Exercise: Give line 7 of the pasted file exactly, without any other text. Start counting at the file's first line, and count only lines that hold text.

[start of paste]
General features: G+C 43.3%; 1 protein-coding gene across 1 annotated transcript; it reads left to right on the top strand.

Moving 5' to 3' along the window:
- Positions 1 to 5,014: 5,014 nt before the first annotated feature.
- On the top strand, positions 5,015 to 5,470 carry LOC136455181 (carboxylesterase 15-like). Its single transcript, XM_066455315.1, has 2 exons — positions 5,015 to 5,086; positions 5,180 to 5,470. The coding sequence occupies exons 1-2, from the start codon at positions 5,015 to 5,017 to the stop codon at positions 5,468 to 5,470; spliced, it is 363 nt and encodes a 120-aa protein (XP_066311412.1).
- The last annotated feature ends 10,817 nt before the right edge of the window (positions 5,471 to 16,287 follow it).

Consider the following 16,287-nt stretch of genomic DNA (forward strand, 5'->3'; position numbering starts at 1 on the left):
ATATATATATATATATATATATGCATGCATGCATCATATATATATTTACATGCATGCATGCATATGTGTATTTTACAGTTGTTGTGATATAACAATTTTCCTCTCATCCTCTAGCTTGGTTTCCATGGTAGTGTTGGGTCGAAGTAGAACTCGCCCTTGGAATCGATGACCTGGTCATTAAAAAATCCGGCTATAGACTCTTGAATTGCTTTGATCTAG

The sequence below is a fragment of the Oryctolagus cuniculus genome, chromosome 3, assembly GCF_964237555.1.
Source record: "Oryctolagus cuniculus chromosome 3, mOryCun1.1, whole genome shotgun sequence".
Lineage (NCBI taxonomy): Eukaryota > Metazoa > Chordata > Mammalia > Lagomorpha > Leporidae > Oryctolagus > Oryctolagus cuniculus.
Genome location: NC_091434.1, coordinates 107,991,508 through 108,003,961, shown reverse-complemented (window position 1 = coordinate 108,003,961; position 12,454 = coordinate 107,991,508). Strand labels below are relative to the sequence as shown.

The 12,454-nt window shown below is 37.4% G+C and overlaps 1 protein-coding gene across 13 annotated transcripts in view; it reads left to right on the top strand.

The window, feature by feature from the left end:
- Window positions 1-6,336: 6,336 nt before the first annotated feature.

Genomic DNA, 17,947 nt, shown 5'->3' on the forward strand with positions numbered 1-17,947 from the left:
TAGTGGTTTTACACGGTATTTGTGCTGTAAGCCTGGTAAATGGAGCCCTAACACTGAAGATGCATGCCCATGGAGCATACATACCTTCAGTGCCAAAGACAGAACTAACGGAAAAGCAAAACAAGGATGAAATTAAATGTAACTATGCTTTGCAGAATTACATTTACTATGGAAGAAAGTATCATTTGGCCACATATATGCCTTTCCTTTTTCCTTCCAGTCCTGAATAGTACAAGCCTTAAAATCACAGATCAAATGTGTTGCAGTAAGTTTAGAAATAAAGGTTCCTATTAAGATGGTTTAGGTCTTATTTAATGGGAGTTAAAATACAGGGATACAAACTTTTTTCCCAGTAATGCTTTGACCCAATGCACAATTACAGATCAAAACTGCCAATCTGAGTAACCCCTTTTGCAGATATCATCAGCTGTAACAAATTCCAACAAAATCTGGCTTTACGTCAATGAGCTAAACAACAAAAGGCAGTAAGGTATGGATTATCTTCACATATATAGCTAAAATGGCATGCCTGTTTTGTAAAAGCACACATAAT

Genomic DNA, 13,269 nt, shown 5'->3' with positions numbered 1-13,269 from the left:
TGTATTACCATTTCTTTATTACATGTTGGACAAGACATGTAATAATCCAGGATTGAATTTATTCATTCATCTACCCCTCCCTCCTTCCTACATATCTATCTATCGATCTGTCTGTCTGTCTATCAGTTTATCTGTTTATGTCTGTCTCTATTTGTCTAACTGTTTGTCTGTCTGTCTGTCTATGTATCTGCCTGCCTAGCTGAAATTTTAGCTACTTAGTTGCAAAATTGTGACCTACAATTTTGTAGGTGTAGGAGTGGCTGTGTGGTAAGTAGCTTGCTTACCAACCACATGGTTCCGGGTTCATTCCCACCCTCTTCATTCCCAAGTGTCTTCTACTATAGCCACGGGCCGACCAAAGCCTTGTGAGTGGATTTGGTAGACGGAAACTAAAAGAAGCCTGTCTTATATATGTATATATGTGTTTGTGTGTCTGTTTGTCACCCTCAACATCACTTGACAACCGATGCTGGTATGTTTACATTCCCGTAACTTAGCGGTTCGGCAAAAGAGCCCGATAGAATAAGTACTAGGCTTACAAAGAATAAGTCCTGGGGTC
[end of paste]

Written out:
ATATATATATATATATATATATGCATGCATGCATCATATATATATTTACATGCATGCATGCATATGTGTATTTTACAGTTGTTGTGATATAACAATTTTCCTCTCATCCTCTAGCTTGGTTTCCATGGTAGTGTTGGGTCGAAGTAGAACTCGCCCTTGGAATCGATGACCTGGTCATTAAAAAATCCGGCTATAGACTCTTGAATTGCTTTGATCTAG